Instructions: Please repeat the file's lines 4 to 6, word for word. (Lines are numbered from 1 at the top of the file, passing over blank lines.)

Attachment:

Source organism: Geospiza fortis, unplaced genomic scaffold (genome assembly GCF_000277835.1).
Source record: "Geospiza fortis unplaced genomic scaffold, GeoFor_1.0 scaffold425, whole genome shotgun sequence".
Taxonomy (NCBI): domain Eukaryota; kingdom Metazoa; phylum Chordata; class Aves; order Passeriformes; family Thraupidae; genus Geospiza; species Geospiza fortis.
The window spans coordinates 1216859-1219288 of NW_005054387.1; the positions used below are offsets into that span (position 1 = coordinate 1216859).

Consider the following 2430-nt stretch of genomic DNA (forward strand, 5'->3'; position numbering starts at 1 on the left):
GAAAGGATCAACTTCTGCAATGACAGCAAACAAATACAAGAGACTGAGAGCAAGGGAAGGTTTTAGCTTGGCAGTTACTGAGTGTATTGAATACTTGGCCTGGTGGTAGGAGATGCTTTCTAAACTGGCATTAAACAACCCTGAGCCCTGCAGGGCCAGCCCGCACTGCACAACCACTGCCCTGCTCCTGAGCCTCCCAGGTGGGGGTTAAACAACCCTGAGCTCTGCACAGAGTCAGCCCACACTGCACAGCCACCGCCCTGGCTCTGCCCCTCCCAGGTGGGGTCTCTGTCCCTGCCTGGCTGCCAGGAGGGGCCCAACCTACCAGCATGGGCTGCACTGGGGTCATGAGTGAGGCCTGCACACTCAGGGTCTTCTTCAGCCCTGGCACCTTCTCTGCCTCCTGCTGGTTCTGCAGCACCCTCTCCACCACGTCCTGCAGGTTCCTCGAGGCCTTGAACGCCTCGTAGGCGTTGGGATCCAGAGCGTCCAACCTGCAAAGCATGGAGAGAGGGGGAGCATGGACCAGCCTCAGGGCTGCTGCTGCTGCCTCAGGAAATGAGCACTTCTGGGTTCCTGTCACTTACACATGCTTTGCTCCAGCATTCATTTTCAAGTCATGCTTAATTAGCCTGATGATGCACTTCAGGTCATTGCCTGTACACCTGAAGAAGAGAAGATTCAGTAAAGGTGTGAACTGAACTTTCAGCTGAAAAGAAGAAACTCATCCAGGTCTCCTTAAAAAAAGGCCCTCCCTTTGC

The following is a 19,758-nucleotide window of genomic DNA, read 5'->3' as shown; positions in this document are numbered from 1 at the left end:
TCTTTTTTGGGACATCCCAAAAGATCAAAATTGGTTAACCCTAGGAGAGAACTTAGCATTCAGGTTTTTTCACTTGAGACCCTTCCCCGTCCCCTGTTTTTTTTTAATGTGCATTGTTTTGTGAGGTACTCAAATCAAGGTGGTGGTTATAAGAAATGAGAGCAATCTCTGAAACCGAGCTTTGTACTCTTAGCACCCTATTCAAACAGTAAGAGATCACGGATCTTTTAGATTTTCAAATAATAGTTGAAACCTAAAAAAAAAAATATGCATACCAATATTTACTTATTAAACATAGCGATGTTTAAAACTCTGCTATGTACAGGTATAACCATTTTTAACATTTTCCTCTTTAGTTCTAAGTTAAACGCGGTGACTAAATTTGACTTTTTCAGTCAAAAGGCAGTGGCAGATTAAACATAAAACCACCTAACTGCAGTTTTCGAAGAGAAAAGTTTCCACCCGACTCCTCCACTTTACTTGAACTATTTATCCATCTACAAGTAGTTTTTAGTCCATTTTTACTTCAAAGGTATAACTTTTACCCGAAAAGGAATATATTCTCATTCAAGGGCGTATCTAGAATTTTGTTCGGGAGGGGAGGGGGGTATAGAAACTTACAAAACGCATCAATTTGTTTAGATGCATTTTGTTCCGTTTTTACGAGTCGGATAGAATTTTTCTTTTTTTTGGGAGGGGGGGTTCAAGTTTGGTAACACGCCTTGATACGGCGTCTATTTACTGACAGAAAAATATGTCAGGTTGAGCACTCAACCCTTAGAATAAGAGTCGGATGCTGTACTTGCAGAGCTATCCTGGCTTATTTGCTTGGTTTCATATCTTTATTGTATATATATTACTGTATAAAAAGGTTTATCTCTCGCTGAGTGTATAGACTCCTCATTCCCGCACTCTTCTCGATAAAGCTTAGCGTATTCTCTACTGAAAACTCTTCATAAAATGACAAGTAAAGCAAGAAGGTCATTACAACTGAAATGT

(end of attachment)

The window spans coordinates 1216859-1219288 of NW_005054387.1; the positions used below are offsets into that span (position 1 = coordinate 1216859).

Consider the following 2430-nt stretch of genomic DNA (forward strand, 5'->3'; position numbering starts at 1 on the left):
GAAAGGATCAACTTCTGCAATGACAGCAAACAAATACAAGAGACTGAGAGCAAGGGAAGGTTTTAGCTTGGCAGTTACTGAGTGTATTGAATACTTGGCCTGGTGGTAGGAGATGCTTTCTAAACTGGCATTAAACAACCCTGAGCCCTGCAGGGCCAGCCCGCACTGCACAACCACTGCCCTGCTCCTGAGCCTCCCAGGTGGGGGTTAAACAACCCTGAGCTCTGCACAGAGTCAGCCCACACTGCACAGCCACCGCCCTGGCTCTGCCCCTCCCAGGTGGGGTCTCTGTCCCTGCCTGGCTGCCAGGAGGGGCCCAACCTACCAGCATGGGCTGCACTGGGGTCATGAGTGAGGCCTGCACACTCAGGGTCTTCTTCAGCCCTGGCACCTTCTCTGCCTCCTGCTGGTTCTGCAGCACCCTCTCCACCACGTCCTGCAGGTTCCTCGAGGCCTTGAACGCCTCGTAGGCGTTGGGATCCAGAGCGTCCAACCTGCAAAGCATGGAGAGAGGGGGAGCATGGACCAGCCTCAGGGCTGCTGCTGCTGCCTCAGGAAATGAGCACTTCTGGGTTCCTGTCACTTACACATGCTTTGCTCCAGCATTCATTTTCAAGTCATGCTTAATTAGCCTGATGATGCACTTCAGGTCATTGCCTGTACACCTGAAGAAGAGAAGATTCAGTAAAGGTGTGAACTGAACTTTCAGCTGAAAAGAAGAAACTCATCCAGGTCTCCTTAAAAAAAGGCCCTCCCTTTGC